We do the same thing with the body- but we cannot truly call the body "an order", even though billions of human bodies are alive right now. Sure, certain chemicals in the body react in certain predictable ways- but not all; there are exceptions to every rule, and bodies are all, on the most subtle levels, quite different. All of them break down and die in radically different ways and for radically different causes, And unpredictable mutations can change everything.
The world of quantity is simply not within our power to "categorize" and "predict" with the certainty we'd like to think we can find. The physical universe is in a massive state of flux; even the stars are moving apart at millions of miles per hour. The Big Bang seems to have scattered everything around the universe in amazingly random, haphazard patterns. The earth is not neatly at the center, with the stars all arrayed neatly around us; we are actually in a dust-cloud, off to the side of our galaxy, with comets and meteors all hurtling around us this way and that. There is no "Stellar order" that we can see, just the impact and shock waves of a massive bang, working itself out, with gravity attracting and sometimes ripping things apart.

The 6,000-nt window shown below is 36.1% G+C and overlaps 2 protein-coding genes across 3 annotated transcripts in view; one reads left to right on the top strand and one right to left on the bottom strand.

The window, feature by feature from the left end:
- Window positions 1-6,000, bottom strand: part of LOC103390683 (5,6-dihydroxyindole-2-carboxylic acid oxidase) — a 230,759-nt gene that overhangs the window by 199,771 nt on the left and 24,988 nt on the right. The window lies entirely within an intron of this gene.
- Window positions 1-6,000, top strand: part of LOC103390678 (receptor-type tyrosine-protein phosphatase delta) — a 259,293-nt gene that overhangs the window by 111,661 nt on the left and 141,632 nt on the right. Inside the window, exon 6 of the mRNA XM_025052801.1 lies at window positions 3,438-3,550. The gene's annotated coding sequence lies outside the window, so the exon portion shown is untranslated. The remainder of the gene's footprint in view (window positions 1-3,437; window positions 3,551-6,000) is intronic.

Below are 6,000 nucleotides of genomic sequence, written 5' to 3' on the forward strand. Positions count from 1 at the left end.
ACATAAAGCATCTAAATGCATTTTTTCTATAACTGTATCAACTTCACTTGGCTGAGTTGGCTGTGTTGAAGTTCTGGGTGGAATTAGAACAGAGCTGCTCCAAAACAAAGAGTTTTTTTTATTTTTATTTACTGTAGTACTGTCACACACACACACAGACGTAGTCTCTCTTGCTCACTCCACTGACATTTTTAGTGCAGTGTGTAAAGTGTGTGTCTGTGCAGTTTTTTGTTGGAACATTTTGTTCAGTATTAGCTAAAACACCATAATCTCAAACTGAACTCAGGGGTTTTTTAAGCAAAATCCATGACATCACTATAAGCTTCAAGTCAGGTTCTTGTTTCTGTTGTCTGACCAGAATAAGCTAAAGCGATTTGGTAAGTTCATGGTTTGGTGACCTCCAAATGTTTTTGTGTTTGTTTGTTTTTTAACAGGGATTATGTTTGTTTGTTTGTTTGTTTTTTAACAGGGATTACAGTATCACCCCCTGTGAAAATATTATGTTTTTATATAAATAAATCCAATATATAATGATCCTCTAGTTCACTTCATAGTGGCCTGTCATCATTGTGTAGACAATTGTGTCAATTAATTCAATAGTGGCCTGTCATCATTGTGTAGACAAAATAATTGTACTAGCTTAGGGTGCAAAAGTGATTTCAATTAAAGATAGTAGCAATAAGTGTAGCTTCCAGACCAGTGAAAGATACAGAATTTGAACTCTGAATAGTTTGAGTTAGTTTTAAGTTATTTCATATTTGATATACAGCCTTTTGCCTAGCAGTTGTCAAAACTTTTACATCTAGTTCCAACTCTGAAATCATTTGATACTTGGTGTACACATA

And despite it all, there is a sense of meaning to things- there is, in short, a sense that there is "Quality" alongside this randomly changing system of quantity. Your very feeling of attraction to things of religion and mysticism is almost like its "voice" in you, a strange sense that should not exist inside you, if there was no corresponding reality outside of you, on some level.